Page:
Pilot Light
A Journal of 21st Century Poetics and Criticism
Current Issue |  Archive |  Contributors |  About
I Don’t Know
White and purple, our lilacs 
are in bloom. I don’t know 
how they hang on in a wind 
like today’s. This morning 
my student asked how poems begin.
It was pouring at the time, the rain
battering panes and roof. I stopped 
being a teacher and tried to tell 
the truth, but around the soft core 
each corner curled up like a lie. 
I don’t know how my brain 
lights up to let me see, hear, 
and call memories to a “mind.” 
Tonight I’ve latched onto Szymborska,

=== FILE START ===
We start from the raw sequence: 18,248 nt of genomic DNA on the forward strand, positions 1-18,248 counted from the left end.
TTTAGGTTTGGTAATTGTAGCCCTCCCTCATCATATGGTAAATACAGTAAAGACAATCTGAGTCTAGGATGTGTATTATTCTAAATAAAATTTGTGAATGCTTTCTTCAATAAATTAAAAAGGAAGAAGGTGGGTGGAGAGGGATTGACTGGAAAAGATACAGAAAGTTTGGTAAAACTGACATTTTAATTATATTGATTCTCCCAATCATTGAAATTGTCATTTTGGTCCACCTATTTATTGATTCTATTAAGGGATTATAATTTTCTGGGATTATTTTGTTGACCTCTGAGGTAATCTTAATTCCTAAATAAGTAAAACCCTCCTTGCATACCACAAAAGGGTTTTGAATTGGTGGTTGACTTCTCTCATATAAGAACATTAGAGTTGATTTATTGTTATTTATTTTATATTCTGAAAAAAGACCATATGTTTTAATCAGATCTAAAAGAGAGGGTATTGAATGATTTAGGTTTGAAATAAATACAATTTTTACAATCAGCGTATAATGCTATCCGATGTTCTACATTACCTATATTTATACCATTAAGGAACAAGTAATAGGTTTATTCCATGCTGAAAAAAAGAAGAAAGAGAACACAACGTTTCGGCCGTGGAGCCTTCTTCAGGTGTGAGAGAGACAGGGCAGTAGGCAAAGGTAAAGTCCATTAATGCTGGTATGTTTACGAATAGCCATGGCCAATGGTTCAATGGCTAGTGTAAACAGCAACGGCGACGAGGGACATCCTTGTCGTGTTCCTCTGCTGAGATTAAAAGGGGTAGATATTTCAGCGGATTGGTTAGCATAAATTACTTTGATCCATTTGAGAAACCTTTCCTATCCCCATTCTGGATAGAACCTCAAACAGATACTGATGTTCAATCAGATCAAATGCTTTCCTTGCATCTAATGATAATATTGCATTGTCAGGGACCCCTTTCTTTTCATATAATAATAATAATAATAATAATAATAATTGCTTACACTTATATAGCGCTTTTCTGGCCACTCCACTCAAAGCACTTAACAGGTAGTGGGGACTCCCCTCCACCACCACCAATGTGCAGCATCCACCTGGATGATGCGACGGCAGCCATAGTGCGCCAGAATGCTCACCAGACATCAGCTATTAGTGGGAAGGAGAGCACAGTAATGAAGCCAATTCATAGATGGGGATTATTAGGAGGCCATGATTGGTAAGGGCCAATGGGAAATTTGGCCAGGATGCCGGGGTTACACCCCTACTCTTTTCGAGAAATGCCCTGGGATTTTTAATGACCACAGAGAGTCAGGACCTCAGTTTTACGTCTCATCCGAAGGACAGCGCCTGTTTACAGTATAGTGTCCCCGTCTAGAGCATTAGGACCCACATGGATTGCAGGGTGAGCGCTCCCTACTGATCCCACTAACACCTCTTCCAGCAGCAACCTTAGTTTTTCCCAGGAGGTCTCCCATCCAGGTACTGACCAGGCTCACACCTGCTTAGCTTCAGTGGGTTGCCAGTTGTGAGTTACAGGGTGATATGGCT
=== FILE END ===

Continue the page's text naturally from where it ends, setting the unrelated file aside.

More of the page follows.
who must have started each day 
recalling the war and the Russians 
and then smoking until the migraine passed.
I begin with a voice or some music, 
a lithe shape fused by desire or fear. 
With me, mostly desire. Once,
I heard a band fill an Irish hall 
with waves of old tunes until a girl 
in jeans and sneakers leapt from a chair
and clogged across the floor like she— 
bright cheeks, hair a flame—
was wired to the sky.